Wednesday, 21 May 2014

the privacy act, as amended

To the patient on the other side of the counter, it must look like those at the reception desk are engaging in a quick round of Space Invaders rather than scheduling a follow-up appointment as these systems require a lot of keyboard interaction—scrolling through that eventually comes really rapidly with video-game like reflexes.  Though there is no universal operating system as yet (HIPAA, the Health Insurance Portability and Accountability Act, legislation after all is not really about protecting privacy or securing medical records but about sharing that information among hospitals and physicians), there is one dominant player that’s delivered under government contract some really robust albeit technically ancient legacy software—the Space Invaders type.
Given the mandate that all practitioners in the US are required to keep electronically accessible medical records (the insurers pushed for this as well) and that the government will again claim imminent domain on individuals’ entire medical history—documented by competent authorities and from non-traditional sources, like social networks, as well—in order to better execute its mission of bio-surveillance, I am sure that the contractor formerly known as the Science Applications International Corporation (SAIC) will see a boon and become the industry standard.  Public health and being able to track the spread of sickness (both for oneself and for the population at large) in time to do something about it is one thing and it would be prudent and in any one’s better interest to do.  I suspect, however, that maybe benignly the government will keep tabs on everyone to ensure that they’re getting regular check-ups and remain healthy, balanced and productive members of society—or rather, nefariously, at the behest of big pharmaceutical companies, peddling their snake-oil and leech-craft for them and ensuring that employers can get more and more from the proletariat.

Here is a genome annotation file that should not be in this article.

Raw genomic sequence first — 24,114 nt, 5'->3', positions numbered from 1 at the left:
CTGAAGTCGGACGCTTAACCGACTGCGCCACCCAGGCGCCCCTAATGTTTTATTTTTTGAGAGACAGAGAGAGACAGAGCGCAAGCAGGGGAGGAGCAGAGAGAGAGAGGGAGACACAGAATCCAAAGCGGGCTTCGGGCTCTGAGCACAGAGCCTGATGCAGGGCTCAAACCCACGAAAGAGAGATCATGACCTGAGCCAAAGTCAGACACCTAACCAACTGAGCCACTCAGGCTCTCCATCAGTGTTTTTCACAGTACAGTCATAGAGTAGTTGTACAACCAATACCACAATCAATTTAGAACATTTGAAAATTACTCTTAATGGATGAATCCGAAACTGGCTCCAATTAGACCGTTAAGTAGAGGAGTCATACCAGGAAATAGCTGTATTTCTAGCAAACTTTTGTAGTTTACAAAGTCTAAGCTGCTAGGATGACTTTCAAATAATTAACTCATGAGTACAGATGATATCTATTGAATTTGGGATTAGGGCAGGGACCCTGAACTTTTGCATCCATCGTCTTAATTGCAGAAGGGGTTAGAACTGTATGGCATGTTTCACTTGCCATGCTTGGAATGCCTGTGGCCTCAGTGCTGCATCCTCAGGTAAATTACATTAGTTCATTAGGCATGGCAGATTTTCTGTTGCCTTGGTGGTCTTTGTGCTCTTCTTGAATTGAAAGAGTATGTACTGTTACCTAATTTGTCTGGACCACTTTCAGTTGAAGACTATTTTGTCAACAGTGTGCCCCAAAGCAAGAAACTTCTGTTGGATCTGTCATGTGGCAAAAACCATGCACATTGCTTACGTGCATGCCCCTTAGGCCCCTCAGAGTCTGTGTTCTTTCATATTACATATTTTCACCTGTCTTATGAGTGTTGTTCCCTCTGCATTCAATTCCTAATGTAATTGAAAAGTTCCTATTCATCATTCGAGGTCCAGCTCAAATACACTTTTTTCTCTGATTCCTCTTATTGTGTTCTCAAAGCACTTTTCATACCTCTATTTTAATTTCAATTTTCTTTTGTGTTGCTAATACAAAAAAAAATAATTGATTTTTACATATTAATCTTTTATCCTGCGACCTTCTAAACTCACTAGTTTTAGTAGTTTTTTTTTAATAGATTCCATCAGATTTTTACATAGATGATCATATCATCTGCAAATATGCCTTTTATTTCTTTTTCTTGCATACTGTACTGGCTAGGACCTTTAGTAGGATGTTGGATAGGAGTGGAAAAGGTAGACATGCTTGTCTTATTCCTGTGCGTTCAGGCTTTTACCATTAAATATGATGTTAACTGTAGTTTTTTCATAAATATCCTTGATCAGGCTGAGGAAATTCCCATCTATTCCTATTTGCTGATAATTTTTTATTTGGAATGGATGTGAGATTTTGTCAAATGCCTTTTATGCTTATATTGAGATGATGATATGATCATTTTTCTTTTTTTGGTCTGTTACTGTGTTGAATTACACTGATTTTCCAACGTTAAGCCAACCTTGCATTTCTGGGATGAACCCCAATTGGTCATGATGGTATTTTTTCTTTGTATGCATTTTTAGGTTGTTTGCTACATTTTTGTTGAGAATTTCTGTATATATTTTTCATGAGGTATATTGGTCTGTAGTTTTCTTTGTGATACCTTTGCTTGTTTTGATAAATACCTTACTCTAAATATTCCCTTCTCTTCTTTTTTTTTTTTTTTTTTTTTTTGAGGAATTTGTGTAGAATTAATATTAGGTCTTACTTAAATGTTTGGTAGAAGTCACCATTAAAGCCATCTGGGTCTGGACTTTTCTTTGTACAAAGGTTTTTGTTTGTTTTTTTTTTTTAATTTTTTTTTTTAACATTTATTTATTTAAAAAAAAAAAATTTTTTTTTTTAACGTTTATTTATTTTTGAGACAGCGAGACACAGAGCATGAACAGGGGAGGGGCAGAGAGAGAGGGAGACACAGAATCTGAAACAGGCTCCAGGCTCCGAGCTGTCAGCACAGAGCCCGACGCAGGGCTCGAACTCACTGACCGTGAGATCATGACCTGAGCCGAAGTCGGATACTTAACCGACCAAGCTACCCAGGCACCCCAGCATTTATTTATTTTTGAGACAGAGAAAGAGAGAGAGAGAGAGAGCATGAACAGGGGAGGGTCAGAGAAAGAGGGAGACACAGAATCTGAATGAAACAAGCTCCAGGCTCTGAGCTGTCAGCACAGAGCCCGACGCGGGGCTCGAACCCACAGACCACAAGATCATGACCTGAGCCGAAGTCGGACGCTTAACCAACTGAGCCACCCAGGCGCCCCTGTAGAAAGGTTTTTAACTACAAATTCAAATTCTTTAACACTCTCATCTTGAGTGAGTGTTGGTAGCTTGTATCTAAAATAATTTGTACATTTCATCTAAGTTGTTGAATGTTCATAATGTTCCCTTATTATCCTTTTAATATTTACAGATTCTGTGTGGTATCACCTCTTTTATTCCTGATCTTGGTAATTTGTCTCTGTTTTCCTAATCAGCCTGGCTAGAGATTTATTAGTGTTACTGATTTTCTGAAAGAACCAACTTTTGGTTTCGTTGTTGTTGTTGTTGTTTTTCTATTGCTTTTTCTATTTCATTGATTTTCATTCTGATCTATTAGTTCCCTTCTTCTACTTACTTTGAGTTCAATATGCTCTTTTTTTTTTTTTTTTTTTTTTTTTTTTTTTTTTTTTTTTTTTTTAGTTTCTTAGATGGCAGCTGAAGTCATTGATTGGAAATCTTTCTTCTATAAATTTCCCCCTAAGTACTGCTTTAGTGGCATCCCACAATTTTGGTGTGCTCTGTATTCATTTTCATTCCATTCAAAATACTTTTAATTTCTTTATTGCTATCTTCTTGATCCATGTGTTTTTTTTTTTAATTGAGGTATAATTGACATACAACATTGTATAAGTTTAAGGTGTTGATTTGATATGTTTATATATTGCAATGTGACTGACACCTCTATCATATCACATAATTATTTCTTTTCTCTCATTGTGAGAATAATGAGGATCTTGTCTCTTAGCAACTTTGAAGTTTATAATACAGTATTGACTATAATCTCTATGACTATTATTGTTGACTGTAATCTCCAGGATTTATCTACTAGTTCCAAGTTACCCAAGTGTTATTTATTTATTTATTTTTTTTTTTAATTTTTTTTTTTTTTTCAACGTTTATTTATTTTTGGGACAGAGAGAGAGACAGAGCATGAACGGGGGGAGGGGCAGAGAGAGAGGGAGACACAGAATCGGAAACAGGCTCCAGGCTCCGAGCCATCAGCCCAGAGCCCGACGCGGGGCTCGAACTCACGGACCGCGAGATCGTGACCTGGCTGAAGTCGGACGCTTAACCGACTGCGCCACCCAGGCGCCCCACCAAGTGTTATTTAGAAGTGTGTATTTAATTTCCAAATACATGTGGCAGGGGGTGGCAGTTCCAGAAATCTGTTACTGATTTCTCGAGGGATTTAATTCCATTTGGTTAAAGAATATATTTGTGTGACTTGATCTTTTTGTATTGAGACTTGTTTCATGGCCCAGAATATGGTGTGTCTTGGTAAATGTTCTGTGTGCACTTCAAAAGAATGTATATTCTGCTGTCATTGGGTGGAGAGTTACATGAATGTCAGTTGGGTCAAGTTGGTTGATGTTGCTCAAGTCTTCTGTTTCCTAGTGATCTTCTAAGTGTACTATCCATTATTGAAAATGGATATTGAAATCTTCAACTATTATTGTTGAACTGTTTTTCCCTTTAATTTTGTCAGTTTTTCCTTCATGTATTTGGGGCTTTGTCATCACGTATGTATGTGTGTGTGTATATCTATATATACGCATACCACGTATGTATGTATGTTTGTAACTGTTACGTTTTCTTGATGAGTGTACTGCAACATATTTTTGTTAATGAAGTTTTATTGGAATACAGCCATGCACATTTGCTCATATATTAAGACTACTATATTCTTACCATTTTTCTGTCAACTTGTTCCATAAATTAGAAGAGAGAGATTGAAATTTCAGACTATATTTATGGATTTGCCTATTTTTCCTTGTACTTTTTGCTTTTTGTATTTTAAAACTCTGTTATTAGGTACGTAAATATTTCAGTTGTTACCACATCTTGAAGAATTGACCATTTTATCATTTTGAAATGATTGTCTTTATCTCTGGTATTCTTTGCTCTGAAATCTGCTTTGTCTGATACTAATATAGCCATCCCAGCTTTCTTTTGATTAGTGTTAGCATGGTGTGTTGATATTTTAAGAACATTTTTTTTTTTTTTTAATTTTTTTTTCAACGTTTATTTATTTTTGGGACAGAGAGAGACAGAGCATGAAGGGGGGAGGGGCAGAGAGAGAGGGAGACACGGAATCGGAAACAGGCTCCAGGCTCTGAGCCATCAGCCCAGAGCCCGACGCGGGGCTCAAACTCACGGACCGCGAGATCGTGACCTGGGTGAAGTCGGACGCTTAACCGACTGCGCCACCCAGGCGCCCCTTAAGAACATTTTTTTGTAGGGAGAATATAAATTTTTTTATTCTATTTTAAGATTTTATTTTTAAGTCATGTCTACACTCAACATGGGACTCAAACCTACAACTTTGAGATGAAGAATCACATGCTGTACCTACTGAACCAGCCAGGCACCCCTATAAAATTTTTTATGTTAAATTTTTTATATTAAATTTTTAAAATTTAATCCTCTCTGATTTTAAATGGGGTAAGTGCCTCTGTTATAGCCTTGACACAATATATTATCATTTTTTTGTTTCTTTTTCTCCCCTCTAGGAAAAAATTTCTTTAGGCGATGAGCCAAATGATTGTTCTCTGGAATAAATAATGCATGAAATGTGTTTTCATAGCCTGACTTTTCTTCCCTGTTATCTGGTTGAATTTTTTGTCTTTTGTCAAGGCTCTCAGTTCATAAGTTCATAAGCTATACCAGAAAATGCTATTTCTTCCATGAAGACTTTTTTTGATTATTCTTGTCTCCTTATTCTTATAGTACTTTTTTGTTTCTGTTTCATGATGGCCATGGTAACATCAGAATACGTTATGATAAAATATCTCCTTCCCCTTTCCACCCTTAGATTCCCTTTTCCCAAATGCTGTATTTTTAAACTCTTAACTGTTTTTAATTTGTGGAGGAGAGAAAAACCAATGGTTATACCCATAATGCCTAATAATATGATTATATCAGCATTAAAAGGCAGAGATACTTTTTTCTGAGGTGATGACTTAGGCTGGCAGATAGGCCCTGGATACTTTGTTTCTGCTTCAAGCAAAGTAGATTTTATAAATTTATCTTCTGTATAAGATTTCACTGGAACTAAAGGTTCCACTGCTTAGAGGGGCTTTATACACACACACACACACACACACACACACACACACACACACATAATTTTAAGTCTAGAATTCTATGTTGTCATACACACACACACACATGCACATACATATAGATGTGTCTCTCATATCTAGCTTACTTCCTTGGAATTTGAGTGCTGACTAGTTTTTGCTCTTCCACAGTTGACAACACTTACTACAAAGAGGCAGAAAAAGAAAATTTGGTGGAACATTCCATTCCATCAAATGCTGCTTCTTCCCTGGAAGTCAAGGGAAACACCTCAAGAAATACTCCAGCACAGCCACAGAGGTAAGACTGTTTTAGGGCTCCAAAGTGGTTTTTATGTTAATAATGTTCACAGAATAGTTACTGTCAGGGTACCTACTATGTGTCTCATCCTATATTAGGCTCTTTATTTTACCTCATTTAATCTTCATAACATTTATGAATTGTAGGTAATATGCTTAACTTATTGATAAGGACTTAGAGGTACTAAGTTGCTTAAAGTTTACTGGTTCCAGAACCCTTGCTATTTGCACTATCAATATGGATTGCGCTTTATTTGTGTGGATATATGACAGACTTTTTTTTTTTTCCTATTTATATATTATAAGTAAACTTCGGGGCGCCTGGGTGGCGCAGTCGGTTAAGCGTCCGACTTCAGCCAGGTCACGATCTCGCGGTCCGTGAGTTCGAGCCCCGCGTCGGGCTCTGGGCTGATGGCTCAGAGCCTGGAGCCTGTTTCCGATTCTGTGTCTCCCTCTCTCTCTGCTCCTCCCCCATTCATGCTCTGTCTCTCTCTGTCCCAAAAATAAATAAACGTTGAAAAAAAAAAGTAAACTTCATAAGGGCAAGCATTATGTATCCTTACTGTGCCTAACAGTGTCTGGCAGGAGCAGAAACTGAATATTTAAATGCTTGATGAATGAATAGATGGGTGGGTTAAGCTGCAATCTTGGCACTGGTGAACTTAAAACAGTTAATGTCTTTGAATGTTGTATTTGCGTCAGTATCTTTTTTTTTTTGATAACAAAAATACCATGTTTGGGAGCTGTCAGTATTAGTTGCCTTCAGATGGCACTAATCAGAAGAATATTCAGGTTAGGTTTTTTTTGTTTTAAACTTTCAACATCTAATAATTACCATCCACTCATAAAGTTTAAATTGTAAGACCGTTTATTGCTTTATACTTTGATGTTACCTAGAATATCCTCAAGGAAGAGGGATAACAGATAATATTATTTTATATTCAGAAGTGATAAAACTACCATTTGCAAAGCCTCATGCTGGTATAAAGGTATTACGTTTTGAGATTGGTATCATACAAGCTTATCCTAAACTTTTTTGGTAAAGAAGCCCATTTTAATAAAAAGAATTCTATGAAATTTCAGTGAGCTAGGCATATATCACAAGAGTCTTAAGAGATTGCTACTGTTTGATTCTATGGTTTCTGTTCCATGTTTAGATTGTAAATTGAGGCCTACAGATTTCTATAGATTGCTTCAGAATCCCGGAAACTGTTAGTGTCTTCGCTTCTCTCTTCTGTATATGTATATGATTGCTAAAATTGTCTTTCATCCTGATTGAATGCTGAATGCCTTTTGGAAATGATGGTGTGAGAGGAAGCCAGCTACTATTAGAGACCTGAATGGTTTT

SAIC is already the perfect candidate to interlace all of this data, having been commissioned in the past to carry out work for the National Security Agency, including technical support for ThinThread and its successor Trailblazer Project that wire-tapped the World Wide Web.  More bizarrely, SAIC was also part of a consortium of research laboratories conducting trials for the Army’s Defense Intelligence Agency’s Stargate Project to study psychic abilities and the viability of paranormal talents for espionage.   The program supposedly was discontinued in the mid-nineties, but who can say, as it was standard protocol for the proctors never to disclose to their telepathic and clairvoyant subjects whether they were right or wrong, as it might influence native aptitudes.  Regardless of the disposition of this data and just because America has already compromised the security and private lives of every human on Earth with its prying, it does not mean that we ought to become complacent about maintaining integrity for our confidences and health and surrender.  Withholding of intent—whether by or for faith-healers, is not good bedside manner and about as off-putting as having the receptionist banging on a keyboard—repeatedly and randomly without explanation.